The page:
By R. D. Flavin


     Last week, the U.S. Department of the Treasury announced a plan to include the portrait of a woman alongside Alexander Hamilton on a new version of the ten dollar bill to be released in 2020, the centennial celebration of the Nineteenth Amendment which allowed women the right to vote. This meager panacea is offered at a time in our nation's history when women's rights are being challenged on local, state, and federal levels, with the U.S. Supreme Court doing an odd dance around issues which will affect women, while various religions ...seem content to continue to either do nothing or do really bad things to women. Geez, even the English word 'woman' is sexist (OE wīfmanna , wīfmannum – wife-man)! WoeMan might be a better fit, but I'll leave such change to the professional grammarians and the basement social-media contingent.

     While I support a female representation on our currency, I must confess to a particular fondness for Al Hamilton. Though born a literal bastard, Hamilton survived the death of his mother while he was in his early teens, received a combination education of being “home-schooled” by a Jewish woman, and being an autodidact from an inherited library, became an apprentice clerk, and eventually relocated to New Jersey, where he immediately enrolled in a preparatory school, and went on to attend and graduate from college. Picking one's self up by one's 'boot-straps' comes to mind... After serving in Washington's 'Continental Army' for several years, he became a New York “Congressman,” founded the Bank of New York (the oldest ongoing bank in the United States), spent a bit of time as an assemblyman, was appointed our first United States Secretary of the Treasury, yadda-yadda, under Pres. Thomas Jefferson, Hamilton was critical of Jefferson's Vice President Aaron Burr, the two agreed to a duel, Burr shot and killed Hamilton, Jefferson briefly befriended Burr, until finally Burr left and tried to sell half of North America to the French. While Aaron Burr remains beyond my ability to adequately express contempt, I remain a supporter of Hamilton (despite his period-era flaws) because of his singular determination of self-betterment and being a 'Founding Father,” though I fault him for being a poor marksman.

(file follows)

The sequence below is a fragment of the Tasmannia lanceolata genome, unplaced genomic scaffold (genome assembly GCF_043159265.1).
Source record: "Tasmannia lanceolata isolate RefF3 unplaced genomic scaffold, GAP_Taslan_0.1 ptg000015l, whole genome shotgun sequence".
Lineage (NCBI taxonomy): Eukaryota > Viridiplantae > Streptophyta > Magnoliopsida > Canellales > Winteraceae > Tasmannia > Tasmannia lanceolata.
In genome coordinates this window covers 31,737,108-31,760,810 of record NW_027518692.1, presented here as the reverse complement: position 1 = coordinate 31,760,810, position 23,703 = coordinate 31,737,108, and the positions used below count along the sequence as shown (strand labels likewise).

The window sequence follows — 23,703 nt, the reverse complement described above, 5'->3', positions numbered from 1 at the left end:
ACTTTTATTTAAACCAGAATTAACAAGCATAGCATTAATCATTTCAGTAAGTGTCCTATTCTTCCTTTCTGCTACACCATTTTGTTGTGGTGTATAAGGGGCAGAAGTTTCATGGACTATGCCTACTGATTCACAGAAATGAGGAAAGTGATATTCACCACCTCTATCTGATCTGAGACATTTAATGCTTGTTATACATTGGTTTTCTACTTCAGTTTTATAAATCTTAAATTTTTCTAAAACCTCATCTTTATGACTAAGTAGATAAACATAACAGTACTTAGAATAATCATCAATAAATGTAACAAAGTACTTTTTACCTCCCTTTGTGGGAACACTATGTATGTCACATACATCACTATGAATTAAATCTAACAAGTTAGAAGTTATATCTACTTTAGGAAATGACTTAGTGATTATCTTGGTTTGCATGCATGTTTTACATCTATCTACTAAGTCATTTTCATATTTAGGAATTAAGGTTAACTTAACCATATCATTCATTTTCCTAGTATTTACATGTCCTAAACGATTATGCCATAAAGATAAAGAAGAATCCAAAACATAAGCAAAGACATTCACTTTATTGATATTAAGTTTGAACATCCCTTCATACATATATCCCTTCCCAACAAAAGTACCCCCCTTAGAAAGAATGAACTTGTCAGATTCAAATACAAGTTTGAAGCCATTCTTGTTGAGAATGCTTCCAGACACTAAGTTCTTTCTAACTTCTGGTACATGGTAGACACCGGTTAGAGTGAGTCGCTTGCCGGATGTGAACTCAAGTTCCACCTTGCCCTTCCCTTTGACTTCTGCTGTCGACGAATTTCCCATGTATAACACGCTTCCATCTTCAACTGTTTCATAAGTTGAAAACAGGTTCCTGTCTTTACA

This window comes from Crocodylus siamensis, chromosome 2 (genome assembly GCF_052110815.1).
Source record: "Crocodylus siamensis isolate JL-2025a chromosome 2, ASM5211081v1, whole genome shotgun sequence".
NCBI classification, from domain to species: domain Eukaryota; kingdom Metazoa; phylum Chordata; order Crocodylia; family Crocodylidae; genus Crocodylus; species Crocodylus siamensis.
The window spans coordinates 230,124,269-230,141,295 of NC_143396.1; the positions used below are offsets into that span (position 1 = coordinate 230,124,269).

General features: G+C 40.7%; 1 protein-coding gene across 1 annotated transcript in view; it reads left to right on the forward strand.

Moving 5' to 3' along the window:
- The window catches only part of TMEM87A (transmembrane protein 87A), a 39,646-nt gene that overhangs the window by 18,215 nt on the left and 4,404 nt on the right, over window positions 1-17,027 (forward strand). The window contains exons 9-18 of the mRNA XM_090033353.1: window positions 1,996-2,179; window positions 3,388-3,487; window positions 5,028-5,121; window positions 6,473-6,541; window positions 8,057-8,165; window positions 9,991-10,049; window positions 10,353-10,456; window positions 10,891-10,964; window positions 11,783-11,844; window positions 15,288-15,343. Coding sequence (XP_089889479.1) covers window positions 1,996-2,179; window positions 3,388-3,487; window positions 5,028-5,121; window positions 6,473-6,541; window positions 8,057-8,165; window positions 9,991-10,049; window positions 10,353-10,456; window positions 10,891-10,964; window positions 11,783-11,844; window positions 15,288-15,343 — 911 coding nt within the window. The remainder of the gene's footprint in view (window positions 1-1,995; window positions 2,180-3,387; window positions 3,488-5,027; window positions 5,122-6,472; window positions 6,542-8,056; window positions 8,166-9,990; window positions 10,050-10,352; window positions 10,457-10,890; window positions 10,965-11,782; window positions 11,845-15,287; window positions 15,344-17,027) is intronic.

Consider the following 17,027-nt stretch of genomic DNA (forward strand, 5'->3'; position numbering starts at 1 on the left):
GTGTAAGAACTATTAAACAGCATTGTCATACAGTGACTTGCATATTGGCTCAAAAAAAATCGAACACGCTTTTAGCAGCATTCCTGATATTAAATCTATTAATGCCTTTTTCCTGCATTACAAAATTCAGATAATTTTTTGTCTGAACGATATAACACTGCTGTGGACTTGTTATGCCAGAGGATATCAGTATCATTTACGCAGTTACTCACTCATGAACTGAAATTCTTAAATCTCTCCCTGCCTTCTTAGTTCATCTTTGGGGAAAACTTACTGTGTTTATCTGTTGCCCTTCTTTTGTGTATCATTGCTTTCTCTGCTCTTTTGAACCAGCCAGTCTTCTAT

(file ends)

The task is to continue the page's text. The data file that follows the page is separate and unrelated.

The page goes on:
Eleanor Roosevelt, Harriet Tubman, Rosa Parks, and Wilma Mankiller.

     The Treasury has narrowed the list down to four potential candidates to appear alongside Hamilton – Former First Lady and wife of our 32nd president, Eleanor Roosevelt, the highly respected African-American abolitionist and suffragist, Harriet Tubman, the Civil Rights activist famous for refusing to give up her seat on a bus to a white person,Rosa Parks, and Wilma Mankiller (Cherokee Asgaya-dihi), the first female Cherokee Chief who received the Medal of Freedom in 1998 for her activities involving the improvement of the relationship between Native Americans and the U.S. government. It's a sound and thoughtful list, though some would add such names as Mae West, Judy Garland, and Marilyn Monroe...

     We've had women on paper currency before with Pocahontas and an unnamed Native American woman, as well as Martha Washington, the First Lady of our first president. There was also a ten-cent note featuring Lady Liberty, and then there's the coins...

Portrait of Pocahontas ca. 1616 and a $20 demand note from 1865 showing Pocahontas.

Martha Washington by Gilbert Stuart and pictured on an 1886 $1 silver certificate.

Lady Liberty as pictured on a "Fourth Issue" ten cents note from 1869-1875.

Image of Susan B. Anthony from The St. Paul Globe May 1, 1904 and Anthony on a dollar coin minted between 1979 - 1981.